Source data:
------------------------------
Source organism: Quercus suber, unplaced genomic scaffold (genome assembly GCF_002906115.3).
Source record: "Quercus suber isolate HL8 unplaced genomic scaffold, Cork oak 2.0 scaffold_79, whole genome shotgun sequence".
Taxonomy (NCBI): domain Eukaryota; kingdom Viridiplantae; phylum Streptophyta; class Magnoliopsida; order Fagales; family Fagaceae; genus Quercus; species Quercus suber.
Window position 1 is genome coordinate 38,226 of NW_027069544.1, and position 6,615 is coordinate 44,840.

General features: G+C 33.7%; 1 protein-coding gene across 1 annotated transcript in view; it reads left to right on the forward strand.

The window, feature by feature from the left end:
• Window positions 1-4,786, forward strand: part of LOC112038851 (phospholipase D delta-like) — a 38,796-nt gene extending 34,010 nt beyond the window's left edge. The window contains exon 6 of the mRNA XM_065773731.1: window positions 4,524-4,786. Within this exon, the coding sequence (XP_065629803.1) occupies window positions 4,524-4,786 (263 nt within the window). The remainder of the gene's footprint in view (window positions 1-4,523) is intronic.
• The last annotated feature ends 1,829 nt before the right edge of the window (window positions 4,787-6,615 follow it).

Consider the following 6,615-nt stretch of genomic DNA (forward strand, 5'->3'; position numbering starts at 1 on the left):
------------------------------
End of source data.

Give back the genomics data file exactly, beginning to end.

Source organism: Quercus suber, unplaced genomic scaffold (genome assembly GCF_002906115.3).
Source record: "Quercus suber isolate HL8 unplaced genomic scaffold, Cork oak 2.0 scaffold_79, whole genome shotgun sequence".
Taxonomy (NCBI): domain Eukaryota; kingdom Viridiplantae; phylum Streptophyta; class Magnoliopsida; order Fagales; family Fagaceae; genus Quercus; species Quercus suber.
Window position 1 is genome coordinate 38,226 of NW_027069544.1, and position 6,615 is coordinate 44,840.

General features: G+C 33.7%; 1 protein-coding gene across 1 annotated transcript in view; it reads left to right on the forward strand.

The window, feature by feature from the left end:
• Window positions 1-4,786, forward strand: part of LOC112038851 (phospholipase D delta-like) — a 38,796-nt gene extending 34,010 nt beyond the window's left edge. The window contains exon 6 of the mRNA XM_065773731.1: window positions 4,524-4,786. Within this exon, the coding sequence (XP_065629803.1) occupies window positions 4,524-4,786 (263 nt within the window). The remainder of the gene's footprint in view (window positions 1-4,523) is intronic.
• The last annotated feature ends 1,829 nt before the right edge of the window (window positions 4,787-6,615 follow it).

Consider the following 6,615-nt stretch of genomic DNA (forward strand, 5'->3'; position numbering starts at 1 on the left):